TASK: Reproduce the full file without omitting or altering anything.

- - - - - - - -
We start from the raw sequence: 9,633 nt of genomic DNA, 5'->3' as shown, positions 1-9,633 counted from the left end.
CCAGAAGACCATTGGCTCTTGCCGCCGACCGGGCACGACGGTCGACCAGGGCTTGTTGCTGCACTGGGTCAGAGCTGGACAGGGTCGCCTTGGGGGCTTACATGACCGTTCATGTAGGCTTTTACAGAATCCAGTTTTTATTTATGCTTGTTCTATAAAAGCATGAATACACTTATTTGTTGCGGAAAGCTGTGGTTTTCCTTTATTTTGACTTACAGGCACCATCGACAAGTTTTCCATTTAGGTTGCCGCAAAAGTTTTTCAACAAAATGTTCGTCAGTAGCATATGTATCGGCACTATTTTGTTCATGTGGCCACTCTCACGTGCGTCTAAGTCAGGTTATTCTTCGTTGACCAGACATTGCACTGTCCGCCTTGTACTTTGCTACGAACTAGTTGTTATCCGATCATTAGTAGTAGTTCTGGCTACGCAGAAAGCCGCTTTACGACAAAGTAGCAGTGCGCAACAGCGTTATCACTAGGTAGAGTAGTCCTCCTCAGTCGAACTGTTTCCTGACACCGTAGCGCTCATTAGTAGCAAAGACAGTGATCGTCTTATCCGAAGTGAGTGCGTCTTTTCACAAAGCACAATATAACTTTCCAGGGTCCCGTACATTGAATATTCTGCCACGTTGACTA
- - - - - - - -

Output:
We start from the raw sequence: 9,633 nt of genomic DNA, 5'->3' as shown, positions 1-9,633 counted from the left end.
CCAGAAGACCATTGGCTCTTGCCGCCGACCGGGCACGACGGTCGACCAGGGCTTGTTGCTGCACTGGGTCAGAGCTGGACAGGGTCGCCTTGGGGGCTTACATGACCGTTCATGTAGGCTTTTACAGAATCCAGTTTTTATTTATGCTTGTTCTATAAAAGCATGAATACACTTATTTGTTGCGGAAAGCTGTGGTTTTCCTTTATTTTGACTTACAGGCACCATCGACAAGTTTTCCATTTAGGTTGCCGCAAAAGTTTTTCAACAAAATGTTCGTCAGTAGCATATGTATCGGCACTATTTTGTTCATGTGGCCACTCTCACGTGCGTCTAAGTCAGGTTATTCTTCGTTGACCAGACATTGCACTGTCCGCCTTGTACTTTGCTACGAACTAGTTGTTATCCGATCATTAGTAGTAGTTCTGGCTACGCAGAAAGCCGCTTTACGACAAAGTAGCAGTGCGCAACAGCGTTATCACTAGGTAGAGTAGTCCTCCTCAGTCGAACTGTTTCCTGACACCGTAGCGCTCATTAGTAGCAAAGACAGTGATCGTCTTATCCGAAGTGAGTGCGTCTTTTCACAAAGCACAATATAACTTTCCAGGGTCCCGTACATTGAATATTCTGCCACGTTGACTA